Operation Lifesaver Inc. Urges caution at Grade Crossings

Feb. 26, 2015

Recent high-profile grade crossing collisions in Oxnard, Calif. and Valhalla, N.Y. highlight the need for all drivers to use caution at every highway-rail grade crossing, a national nonprofit rail safety education group says. Operation Lifesaver, Inc., which provides free safety presentations for motorists and pedestrians throughout the U.S., warns that rail safety is something everyone should take seriously. 

“These tragic collisions illustrate the devastating effect that vehicle-train crashes at highway rail grade crossings can have on families and communities.  Operation Lifesaver’s safety tips can help motorists and pedestrians avoid the potential dangers that they face at all highway-rail intersections and along train tracks,” says Joyce Rose, Operation Lifesaver Inc.’s president.

Rose noted that overall, crossing incidents have decreased in the U.S. from a high of about 12,000 in 1972 to approximately 2000 incidents in 2013. Preliminary Federal Railroad Administration statistics show that in 2013, 46 percent of all crossing collisions involved passenger vehicles; the second highest number, 16 percent, involved tractor-trailers.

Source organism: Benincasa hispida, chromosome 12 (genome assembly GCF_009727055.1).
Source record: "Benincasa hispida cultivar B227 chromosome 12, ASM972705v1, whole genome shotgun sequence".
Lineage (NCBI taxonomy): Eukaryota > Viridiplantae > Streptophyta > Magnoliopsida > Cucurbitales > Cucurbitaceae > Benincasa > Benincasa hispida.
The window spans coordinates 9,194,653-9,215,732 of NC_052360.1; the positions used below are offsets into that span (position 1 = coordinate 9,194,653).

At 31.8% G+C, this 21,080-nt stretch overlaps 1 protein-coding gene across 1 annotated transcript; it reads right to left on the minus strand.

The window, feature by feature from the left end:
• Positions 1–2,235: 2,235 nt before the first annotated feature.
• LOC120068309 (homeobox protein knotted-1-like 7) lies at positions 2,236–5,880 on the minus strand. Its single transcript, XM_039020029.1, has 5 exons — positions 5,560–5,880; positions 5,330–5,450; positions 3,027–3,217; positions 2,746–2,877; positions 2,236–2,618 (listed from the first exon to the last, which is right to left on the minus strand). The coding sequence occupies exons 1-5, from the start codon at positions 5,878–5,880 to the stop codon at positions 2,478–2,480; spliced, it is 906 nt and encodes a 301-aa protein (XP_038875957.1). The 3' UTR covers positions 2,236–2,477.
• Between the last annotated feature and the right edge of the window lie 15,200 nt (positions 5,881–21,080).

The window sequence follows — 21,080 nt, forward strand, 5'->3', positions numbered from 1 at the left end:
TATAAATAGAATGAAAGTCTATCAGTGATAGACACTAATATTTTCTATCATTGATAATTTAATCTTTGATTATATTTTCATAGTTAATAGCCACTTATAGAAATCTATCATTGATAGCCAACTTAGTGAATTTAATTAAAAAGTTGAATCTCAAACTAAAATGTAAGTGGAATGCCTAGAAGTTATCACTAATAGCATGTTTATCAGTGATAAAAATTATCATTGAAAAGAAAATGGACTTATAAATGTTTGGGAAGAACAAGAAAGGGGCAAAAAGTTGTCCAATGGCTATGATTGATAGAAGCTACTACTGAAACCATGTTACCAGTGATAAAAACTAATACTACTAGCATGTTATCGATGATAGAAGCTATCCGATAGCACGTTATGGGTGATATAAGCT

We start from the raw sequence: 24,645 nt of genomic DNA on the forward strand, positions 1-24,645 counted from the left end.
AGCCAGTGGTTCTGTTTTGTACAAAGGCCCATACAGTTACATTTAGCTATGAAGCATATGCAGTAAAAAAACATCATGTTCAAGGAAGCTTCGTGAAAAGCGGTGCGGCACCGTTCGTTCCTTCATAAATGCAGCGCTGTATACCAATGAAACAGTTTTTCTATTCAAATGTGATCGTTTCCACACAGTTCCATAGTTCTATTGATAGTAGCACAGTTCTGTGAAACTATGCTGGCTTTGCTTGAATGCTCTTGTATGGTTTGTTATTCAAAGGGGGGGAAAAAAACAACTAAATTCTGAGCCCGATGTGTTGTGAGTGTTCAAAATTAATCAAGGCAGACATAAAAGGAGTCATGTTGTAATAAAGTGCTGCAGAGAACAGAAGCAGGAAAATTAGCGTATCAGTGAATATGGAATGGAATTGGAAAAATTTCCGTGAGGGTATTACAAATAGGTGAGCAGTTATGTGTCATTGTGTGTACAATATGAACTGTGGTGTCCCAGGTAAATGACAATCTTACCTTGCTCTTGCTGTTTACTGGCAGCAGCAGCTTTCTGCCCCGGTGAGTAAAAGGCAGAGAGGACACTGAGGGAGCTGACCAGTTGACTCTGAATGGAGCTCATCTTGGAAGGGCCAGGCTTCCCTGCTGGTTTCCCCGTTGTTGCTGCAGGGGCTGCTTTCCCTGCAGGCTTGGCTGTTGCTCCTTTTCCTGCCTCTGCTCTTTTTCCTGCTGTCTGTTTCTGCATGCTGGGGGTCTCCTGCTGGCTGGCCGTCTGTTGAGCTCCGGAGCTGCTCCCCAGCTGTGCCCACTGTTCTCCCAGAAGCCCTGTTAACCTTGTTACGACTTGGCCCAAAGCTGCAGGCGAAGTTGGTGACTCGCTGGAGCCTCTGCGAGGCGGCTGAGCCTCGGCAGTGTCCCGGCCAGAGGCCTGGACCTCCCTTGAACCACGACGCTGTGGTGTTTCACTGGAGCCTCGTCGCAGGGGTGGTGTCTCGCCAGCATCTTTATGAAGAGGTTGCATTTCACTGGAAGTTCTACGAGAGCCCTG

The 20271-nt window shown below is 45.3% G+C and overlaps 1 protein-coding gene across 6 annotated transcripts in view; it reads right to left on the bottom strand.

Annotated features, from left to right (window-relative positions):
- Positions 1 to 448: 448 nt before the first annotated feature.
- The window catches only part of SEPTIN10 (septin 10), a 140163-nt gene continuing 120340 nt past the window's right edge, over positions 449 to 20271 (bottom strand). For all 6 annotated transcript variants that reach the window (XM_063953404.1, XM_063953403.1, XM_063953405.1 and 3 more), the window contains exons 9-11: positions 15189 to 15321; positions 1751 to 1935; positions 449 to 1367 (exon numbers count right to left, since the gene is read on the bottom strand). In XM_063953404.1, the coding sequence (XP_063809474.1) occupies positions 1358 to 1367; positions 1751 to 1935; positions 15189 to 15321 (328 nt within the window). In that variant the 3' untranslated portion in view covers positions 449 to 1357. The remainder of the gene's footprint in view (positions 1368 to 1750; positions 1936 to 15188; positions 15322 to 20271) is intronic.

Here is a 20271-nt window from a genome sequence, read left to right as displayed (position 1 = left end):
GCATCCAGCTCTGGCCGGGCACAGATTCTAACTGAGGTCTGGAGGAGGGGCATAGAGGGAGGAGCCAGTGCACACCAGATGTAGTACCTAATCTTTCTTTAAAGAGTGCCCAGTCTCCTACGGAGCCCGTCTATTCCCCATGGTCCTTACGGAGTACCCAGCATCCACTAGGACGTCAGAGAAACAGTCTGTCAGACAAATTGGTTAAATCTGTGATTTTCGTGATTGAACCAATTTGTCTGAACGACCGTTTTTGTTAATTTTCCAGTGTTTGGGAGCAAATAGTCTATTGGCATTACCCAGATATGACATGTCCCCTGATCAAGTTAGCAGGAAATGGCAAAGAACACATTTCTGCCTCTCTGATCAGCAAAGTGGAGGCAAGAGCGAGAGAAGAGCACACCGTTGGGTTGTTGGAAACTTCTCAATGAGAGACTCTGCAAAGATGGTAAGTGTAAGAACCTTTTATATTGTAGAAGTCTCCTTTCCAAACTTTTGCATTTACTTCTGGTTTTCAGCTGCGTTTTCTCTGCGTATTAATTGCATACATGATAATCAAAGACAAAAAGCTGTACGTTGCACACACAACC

Operation Lifesaver’s free safety presentations help drivers, students, first responders, and other groups avoid the potential dangers that they face at all highway-rail intersections and along train tracks. Participants learn critical safety tips, such as calling the emergency phone number that is posted at each railroad crossing in case a vehicle is stuck or a signal malfunctions.

Rose offered Operation Lifesaver’s tips for crossing tracks safely:

  • Always expect a train on any train track, at any time.
  • Slow down as you approach all railroad crossings and be prepared to stop if necessary.
  • Never drive around lowered gates – it’s dangerous and illegal.
  • Proceed through a crossing only if you are sure you can completely clear it without stopping.
  • Trains can’t stop quickly because of their size and weight.
  • Don’t stop on the tracks, it’s illegal.
  • If you suspect a signal is malfunctioning, call the number posted on or near the crossing signal or your local law enforcement agency.
  • If you find yourself in the path of a train, get out of the way, and if your vehicle is stuck, immediately get out of the vehicle and away from the tracks.

“The goal of our national “See Tracks? Think Train!” campaign is to make caution an automatic habit every time you approach a railroad crossing — much like the habit of fastening your seatbelt every time you get into a vehicle,” Rose concluded.